. We could not, however, find any evidence for p38MAPK or NF-κB activation in the present study. The influence of oxidative stress on insulin signaling is likely complex, however, and is not yet fully understood. It is known that angiotensin II can both contribute to oxidative stress-induced insulin resistance 
, and directly result in serine phosphorylation of IRS-1 
, but the specific kinases involved and the role of this hormone on human models of insulin resistance have yet to be determined. Beyond oxidative stress, high rates of lipid oxidation can also lead to incomplete lipid oxidation, with a resultant accumulation of β-oxidation intermediates 
. These β-oxidation intermediates, such as acyl-CoAs or acyl-carnitines, have been linked to insulin resistance 
, although their potential impact on insulin signaling is unclear.
It was not possible to determine the amount of lipid oxidation occurring in muscle, or to assess markers for oxidative or ER stress in the present study, although assessing these parameters along with additional components of JNK signaling will be important avenues for subsequent studies. Therefore, we can not conclude whether serine kinase activation is associated with the process of metabolizing excess lipids, or as a result of a direct effect of intracellular lipids intermediates on stress kinase pathways. Protein kinase C (PKC) enzymes, for example, can be directly activated by lipid intermediates such as long chain fatty acyl-CoAs, diacylglycerols, and ceramides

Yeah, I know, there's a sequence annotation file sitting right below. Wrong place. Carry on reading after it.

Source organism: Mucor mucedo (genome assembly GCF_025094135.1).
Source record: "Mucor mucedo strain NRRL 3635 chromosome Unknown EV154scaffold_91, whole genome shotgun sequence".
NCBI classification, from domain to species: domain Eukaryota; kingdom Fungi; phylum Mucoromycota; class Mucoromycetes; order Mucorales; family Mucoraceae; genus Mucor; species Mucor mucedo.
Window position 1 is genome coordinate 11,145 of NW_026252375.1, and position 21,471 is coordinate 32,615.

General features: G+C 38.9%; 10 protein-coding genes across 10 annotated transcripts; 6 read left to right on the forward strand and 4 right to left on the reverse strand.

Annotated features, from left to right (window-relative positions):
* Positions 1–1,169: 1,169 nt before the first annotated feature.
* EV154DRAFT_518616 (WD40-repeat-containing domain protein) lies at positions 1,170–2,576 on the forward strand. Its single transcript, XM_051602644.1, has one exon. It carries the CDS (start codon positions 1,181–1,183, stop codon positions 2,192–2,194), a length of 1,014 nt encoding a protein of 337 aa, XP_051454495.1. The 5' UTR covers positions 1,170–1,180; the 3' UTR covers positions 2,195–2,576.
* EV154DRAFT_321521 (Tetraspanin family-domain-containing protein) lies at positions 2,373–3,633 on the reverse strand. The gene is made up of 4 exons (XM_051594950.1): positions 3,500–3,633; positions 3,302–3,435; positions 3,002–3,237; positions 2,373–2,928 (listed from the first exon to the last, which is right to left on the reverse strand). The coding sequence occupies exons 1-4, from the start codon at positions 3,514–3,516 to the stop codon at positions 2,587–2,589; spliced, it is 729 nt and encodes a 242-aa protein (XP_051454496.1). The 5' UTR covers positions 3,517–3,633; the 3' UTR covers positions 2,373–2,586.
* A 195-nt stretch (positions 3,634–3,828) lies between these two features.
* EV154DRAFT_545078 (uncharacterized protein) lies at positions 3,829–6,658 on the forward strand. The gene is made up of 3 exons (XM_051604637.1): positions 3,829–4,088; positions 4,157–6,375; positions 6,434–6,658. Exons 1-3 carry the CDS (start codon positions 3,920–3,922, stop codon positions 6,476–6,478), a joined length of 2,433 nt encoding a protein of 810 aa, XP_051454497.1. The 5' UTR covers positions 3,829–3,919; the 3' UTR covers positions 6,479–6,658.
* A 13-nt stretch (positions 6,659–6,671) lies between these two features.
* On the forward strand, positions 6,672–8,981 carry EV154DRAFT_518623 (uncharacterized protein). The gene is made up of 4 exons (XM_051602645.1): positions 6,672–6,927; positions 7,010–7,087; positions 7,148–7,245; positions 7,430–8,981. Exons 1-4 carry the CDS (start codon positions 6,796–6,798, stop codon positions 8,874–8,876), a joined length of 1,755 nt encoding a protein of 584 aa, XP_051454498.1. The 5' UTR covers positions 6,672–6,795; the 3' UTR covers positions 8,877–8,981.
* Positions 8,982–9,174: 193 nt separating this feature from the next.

are associated with insulin resistance in humans 
. While the MRS technique we employed quantifies the relatively benign triglyceride component of the intracellular lipid pool, IMCL measures have been used as surrogate indices of these intermediates. Due to constraints in sample size, we were unable to determine the amount of distinct lipid intermediate species or to assess activity of PKC enzymes. Further work will be needed to explore the potential role for PKC activation in this population.
It can not be ruled out that JNK activation in this population also results from the effects of increased lipid stores in adipose depots throughout the body. JNK can be activated via receptors for adipose-derived cytokines such as TNF-α and IL-1